By Michael E. Miller
By Allie Conti
By Keegan Hamilton and Francisco Alvarado
By Jake Rossen
By Allie Conti
By Kyle Swenson
By Chris Joseph
By Michael E. Miller
Students were required to pay for MedVance-branded uniforms and wear them to every class. But after showing up, they were treated to an amazing lack of accountability. One student told investigators he remembered breaking up a fight between a teacher and another student, going long stretches without a teacher in the classroom, and learning nothing. Students were shuttled off to area clinics and hospitals for "externships," in which they performed free labor, such as filing or desk work, that often had little to do with their education.
Medina, who already had a master's degree, told investigators that students sometimes made up their own test questions. "I had one teacher [who] taught medical terminology," she recalled. "She couldn't even pronounce the words."
The stories above are fairly common — and they're all part of the public record. So what punishment have Florida's most powerful consumer advocates meted out for such abuse of tax money and ambition? Not much.
In June, the AG and MedVance announced they had reached a settlement: The school will offer free retraining to students who were duped by the subpar offerings and contribute $600,000 to scholarship programs that can be used at schools around the state, including MedVance.
That number is tiny when compared with the millions MedVance and other companies like it garner in revenues. The settlement doesn't require MedVance to pay students for the money they borrowed for tuition. It does provide unhappy students with the option of entering an "expedited" legal arbitration process to seek damages — but with some serious limitations. Claims are limited to $75,000, and students must pay for their own lawyers.
Dozens of disgruntled current and former MedVance students, including Medina, have sued the school's parent companies in both Palm Beach and Miami-Dade counties.
The limit on attorney's fees is essentially a gift to MedVance. The American Arbitration Association, a group of legal officials charged with resolving these disputes, calls it "substantial deviation from the rules." The association is asking MedVance to drop that limitation — and saying that if it doesn't, it may refuse to handle all consumer complaints involving the school, forcing students to seek damages in court.
That could threaten the private suits against MedVance, which are in arbitration, as well as any pretense that the AG's settlement might help students recover damages.
President Obama has even become involved in the case, though timidly. In July, the U.S. Department of Education prohibited basing salespeople's pay on enrollment. It also tried to rein in federal lending with new rules that would make a school ineligible for student loan money if too many of its students were struggling to repay loans. The rules were set to go into effect this summer, but last month, a federal court judge in Washington, D.C., blocked the regulation.
Meanwhile, thousands of alumni are still looking for something to do with their costly degrees. Diana Medina told investigators in November 2010, three months after she graduated, that she hadn't been able to find a job with her medical-assisting degree and didn't expect to. "I'm in contact with at least five other students, and they have not found jobs," she said. "I feel that this education is a joke."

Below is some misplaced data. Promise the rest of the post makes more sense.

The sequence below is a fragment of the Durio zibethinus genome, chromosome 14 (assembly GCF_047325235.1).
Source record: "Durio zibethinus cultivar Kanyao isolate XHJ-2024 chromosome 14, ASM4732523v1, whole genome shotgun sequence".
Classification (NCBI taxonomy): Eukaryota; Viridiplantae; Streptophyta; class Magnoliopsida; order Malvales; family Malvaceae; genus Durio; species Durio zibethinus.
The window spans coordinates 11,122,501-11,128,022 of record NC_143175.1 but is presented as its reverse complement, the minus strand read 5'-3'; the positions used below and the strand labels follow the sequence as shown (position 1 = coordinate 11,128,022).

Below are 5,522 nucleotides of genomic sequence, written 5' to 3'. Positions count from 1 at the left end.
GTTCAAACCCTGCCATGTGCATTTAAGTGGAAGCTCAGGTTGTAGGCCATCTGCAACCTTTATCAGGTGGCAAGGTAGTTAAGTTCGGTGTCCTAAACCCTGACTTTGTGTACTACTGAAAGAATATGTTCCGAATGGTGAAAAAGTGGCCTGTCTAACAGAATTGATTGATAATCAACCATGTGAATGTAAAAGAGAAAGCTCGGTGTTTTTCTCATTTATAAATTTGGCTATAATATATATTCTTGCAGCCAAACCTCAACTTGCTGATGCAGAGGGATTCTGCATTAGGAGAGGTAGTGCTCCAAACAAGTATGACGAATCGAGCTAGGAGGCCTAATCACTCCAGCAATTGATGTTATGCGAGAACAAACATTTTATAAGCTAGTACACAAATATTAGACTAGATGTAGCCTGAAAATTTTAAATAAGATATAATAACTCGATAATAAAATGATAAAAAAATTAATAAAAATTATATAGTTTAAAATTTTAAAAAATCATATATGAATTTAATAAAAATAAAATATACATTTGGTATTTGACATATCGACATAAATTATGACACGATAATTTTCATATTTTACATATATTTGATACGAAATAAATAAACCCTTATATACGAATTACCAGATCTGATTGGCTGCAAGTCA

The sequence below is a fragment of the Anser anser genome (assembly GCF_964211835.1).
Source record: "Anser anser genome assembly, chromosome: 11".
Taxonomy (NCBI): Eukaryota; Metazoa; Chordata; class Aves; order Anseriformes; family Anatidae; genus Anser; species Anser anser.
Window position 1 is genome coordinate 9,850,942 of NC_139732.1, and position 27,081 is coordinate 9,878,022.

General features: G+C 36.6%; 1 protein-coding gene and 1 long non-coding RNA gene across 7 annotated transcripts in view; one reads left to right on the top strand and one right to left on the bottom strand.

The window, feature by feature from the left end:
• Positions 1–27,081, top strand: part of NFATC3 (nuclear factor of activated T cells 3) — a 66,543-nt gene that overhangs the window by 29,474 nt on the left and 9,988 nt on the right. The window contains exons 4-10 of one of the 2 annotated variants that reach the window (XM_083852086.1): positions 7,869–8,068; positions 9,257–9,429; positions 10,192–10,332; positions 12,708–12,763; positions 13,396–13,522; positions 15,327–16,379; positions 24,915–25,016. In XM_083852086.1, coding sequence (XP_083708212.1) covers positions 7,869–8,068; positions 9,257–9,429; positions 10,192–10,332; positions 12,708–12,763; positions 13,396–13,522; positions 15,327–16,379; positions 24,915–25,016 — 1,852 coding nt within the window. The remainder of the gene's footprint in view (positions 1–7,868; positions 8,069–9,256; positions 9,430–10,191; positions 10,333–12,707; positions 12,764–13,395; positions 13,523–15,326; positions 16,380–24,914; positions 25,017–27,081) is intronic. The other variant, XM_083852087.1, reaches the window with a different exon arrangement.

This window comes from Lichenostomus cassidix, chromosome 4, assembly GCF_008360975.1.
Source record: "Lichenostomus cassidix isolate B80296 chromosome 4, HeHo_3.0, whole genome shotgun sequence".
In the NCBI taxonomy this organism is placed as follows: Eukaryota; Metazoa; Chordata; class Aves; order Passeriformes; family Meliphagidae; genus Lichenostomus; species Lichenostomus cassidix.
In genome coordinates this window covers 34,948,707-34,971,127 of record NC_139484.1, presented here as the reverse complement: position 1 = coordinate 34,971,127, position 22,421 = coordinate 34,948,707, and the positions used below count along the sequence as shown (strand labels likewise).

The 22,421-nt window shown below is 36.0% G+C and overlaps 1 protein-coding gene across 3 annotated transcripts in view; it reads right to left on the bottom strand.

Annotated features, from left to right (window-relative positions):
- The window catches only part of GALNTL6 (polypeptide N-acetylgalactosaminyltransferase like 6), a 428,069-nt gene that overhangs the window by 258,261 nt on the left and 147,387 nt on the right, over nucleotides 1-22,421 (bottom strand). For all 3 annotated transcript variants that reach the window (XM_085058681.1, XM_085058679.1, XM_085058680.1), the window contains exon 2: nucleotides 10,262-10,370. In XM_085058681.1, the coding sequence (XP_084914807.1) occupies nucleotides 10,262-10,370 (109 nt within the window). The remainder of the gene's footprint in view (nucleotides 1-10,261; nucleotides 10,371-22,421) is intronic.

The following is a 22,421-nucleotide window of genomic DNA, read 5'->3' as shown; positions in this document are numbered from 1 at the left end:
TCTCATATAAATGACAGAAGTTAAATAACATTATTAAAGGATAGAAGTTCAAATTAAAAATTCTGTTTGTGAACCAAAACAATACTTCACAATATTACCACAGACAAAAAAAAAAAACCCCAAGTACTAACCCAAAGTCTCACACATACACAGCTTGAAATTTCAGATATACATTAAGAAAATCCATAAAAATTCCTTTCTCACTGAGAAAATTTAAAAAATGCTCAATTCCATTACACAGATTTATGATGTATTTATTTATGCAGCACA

I disagree that all for profit schools cheat students. I work and take classes in a for profit school. As an employee, we do try to help the students succeed in classes and employment. There are tons of resources that the school provides to help students find jobs during schooling and after. I do not lie to students, I tell them what they need to know and inform them the program will take time and they will need to work at it (same thing if they want to find a job, they have to work at it by sending resumes out, networking, etc). As a student, the classes are hard - I have to spend 20+ hours on schoolwork each week for two classes. In addition, all of the professors I had were great and knew their field well. Most of the classes have seminars and the students really experience and listen to the professor's specialty. The professors need to be highly qualified to teach with a doctorate and years of experience. They do no just pass the students, I have to work hard to get good grades. I have attended a few of our graduation ceremonies and they are extremely inspirational. I have seen many of my students walk across the stage and I know they worked hard to get the degree. Many of them had challenges that I tried my best to help them out and I am always amazed at their achievement.
I want to know why the DC fed court judge blocked the legislation which would keep these crooks from using fed student loan programs to pay tuition for bogus programs. I went to a community college in another state many years ago and they were blocked from the fed programs for several years because of a high number of loan defaults among their graduates. The education we got was good but we were in a depressed area reeling from a recession. As things got better the loans were reinstated. So why can't they do this to for-profit schools? Eligibility to participate in the fed student loan program should correlate to placement rates - real placement in the carreers they trained for.
@imazoogal2 Thanks for the comment. We didn't quite make it clear enough that what the federal judge blocked was a rule that would stop federal aid to schools that had more than a certain percentage of students struggling to pay back their loans. The judge's argument is that the percentage limits were arbitrary.